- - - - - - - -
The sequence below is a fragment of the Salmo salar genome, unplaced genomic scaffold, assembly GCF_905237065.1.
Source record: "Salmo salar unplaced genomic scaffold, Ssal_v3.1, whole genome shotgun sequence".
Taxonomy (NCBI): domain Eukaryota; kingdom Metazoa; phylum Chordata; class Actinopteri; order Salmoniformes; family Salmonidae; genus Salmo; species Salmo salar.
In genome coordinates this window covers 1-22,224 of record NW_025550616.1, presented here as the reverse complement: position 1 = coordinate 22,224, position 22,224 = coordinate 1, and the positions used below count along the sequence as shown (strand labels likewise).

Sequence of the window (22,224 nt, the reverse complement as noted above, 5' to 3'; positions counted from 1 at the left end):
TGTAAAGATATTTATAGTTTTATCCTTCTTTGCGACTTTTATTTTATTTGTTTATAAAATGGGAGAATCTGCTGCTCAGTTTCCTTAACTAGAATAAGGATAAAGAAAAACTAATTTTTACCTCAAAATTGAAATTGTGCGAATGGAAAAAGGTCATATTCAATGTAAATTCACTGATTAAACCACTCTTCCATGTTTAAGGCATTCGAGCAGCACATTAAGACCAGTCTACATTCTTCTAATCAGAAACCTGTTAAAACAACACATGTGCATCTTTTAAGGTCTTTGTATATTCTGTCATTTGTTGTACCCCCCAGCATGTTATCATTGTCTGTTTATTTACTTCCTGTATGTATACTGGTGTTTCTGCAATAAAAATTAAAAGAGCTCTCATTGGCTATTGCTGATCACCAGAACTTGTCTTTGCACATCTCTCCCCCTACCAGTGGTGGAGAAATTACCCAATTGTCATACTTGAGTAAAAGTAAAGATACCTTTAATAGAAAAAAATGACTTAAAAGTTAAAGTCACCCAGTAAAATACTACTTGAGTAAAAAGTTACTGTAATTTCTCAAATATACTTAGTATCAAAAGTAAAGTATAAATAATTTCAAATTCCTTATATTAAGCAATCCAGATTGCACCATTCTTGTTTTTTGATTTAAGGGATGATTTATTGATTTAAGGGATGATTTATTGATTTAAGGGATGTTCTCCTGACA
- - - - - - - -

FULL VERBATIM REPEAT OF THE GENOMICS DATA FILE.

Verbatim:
The sequence below is a fragment of the Salmo salar genome, unplaced genomic scaffold, assembly GCF_905237065.1.
Source record: "Salmo salar unplaced genomic scaffold, Ssal_v3.1, whole genome shotgun sequence".
Taxonomy (NCBI): domain Eukaryota; kingdom Metazoa; phylum Chordata; class Actinopteri; order Salmoniformes; family Salmonidae; genus Salmo; species Salmo salar.
In genome coordinates this window covers 1-22,224 of record NW_025550616.1, presented here as the reverse complement: position 1 = coordinate 22,224, position 22,224 = coordinate 1, and the positions used below count along the sequence as shown (strand labels likewise).

Sequence of the window (22,224 nt, the reverse complement as noted above, 5' to 3'; positions counted from 1 at the left end):
TGTAAAGATATTTATAGTTTTATCCTTCTTTGCGACTTTTATTTTATTTGTTTATAAAATGGGAGAATCTGCTGCTCAGTTTCCTTAACTAGAATAAGGATAAAGAAAAACTAATTTTTACCTCAAAATTGAAATTGTGCGAATGGAAAAAGGTCATATTCAATGTAAATTCACTGATTAAACCACTCTTCCATGTTTAAGGCATTCGAGCAGCACATTAAGACCAGTCTACATTCTTCTAATCAGAAACCTGTTAAAACAACACATGTGCATCTTTTAAGGTCTTTGTATATTCTGTCATTTGTTGTACCCCCCAGCATGTTATCATTGTCTGTTTATTTACTTCCTGTATGTATACTGGTGTTTCTGCAATAAAAATTAAAAGAGCTCTCATTGGCTATTGCTGATCACCAGAACTTGTCTTTGCACATCTCTCCCCCTACCAGTGGTGGAGAAATTACCCAATTGTCATACTTGAGTAAAAGTAAAGATACCTTTAATAGAAAAAAATGACTTAAAAGTTAAAGTCACCCAGTAAAATACTACTTGAGTAAAAAGTTACTGTAATTTCTCAAATATACTTAGTATCAAAAGTAAAGTATAAATAATTTCAAATTCCTTATATTAAGCAATCCAGATTGCACCATTCTTGTTTTTTGATTTAAGGGATGATTTATTGATTTAAGGGATGATTTATTGATTTAAGGGATGTTCTCCTGACA